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One common misconception I encounter among startups is the idea that companies raising capital can include non-accredited investors in Rule 506 offerings. While it is technically true that a Rule 506 offering may include up to 35 non-accredited investors, what is often missed is that it is not really practical to do so.
The main reason for this is set out in Rule 502(b), which requires that an issuer provide a large amount of information to potential investors who are not accredited investors. Generally, this information is roughly comparable to the type of information that would be provided in a small registered offering, including audited financials. Rule 502(b) goes on to strongly suggest that if an issuer provides such information to non-accredited investors but not to accredited investors, it could be deemed in violation of the anti-fraud provisions of securities laws. The practical effect of this requirement is that, if an issuer includes just one non-accredited investor in its offering, it will need to put together a very thorough offering document (even more thorough than most PPMs) and have the company’s financial statements audited. The combined legal and accounting cost could easily exceed $50,000, which usually wipes out any benefit of including non-accredited investors in the capital raise.
A second reason not to include non-accredited investors in a Rule 506 offering is that each non-accredited investor must, under Rule 506(b)(2)(ii), “either alone or with his purchaser representative(s) [have] such knowledge and experience in financial and business matters that he is capable of evaluating the merits and risks of the prospective investment.” This section of the Rule also permits this condition to be met if the issuer reasonably believes that the non-accredited investor comes within this description. Many founders of startups assume this standard is easy to meet since they likely know plenty of people they consider “smart.” The problem is that who has and who doesn’t have sufficient knowledge and experience is often a gray area that can be second-guessed after the fact. What many don’t realize is that these ambiguities are often resolved against the issuer’s favor rather than in its favor. In any legal proceeding, the issuer is the one that bears the burden of proof that each condition to an exemption is met. In other words, when it comes to litigating whether the issuer met the exemption, the issuer is guilty until proven innocent.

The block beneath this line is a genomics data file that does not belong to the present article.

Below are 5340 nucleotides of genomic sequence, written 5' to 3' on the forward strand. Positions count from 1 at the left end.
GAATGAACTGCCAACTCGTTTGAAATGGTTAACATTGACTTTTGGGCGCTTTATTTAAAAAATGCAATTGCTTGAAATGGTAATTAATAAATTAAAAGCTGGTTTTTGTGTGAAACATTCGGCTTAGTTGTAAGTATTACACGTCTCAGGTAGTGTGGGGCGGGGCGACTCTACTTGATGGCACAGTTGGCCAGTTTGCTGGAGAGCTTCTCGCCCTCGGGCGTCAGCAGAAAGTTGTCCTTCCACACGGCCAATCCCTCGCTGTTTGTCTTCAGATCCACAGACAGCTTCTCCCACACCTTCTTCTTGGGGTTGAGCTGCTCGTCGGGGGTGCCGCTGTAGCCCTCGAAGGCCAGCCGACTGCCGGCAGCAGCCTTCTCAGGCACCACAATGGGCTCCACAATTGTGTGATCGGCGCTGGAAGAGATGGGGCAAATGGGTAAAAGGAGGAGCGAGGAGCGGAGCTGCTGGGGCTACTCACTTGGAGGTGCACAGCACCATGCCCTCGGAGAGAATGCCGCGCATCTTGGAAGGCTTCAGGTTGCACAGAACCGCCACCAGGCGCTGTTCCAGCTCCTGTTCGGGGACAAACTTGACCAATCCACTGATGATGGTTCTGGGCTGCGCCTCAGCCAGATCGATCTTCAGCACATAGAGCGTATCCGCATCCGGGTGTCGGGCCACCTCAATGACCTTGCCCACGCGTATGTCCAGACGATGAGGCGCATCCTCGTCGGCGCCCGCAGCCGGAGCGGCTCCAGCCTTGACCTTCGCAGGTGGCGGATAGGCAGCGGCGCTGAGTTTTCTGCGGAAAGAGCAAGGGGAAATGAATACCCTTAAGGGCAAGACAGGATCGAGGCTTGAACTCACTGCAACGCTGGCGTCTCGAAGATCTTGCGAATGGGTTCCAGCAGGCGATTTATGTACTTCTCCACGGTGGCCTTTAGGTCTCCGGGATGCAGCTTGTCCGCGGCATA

Finally, it is worth noting that in any offering that takes advantage of the new provisions in Rule 506(c) that allow general solicitation, all investors must be accredited. So non-accredited investors are outright prohibited from Rule 506 offerings involving general solicitation.
The upshot of this is, if you didn’t get your financial statements audited, you can’t include non-accredited investors. If you didn’t pay a law firm a lot of money for an offering document that is the equivalent of a prospectus in a small registered offering, you can’t include non-accredited investors. And if you can’t gather sufficient documentation that your investor has sufficient investment experience, you can’t include that non-accredited investor. Most of the time, it is simply not worth including non-accredited investors in your capital raise.
 Rule 506 offerings are also often referred to as Regulation D or “Reg. D” offerings, though this is technically inaccurate since Regulation D also provides for two other types of offerings (Rule 504 and Rule 505 offerings). However, since Rule 506 is used far more often than the other two, people often use Regulation D to refer to Rule 506.
Read more articles by Alexander Davie at Strictly Business, a business law blog for entrepreneurs, emerging companies, and the investment management industry.
© 2015 Alexander J. Davie — This article is for general information only. The information presented should not be construed to be formal legal advice nor the formation of a lawyer/client relationship.
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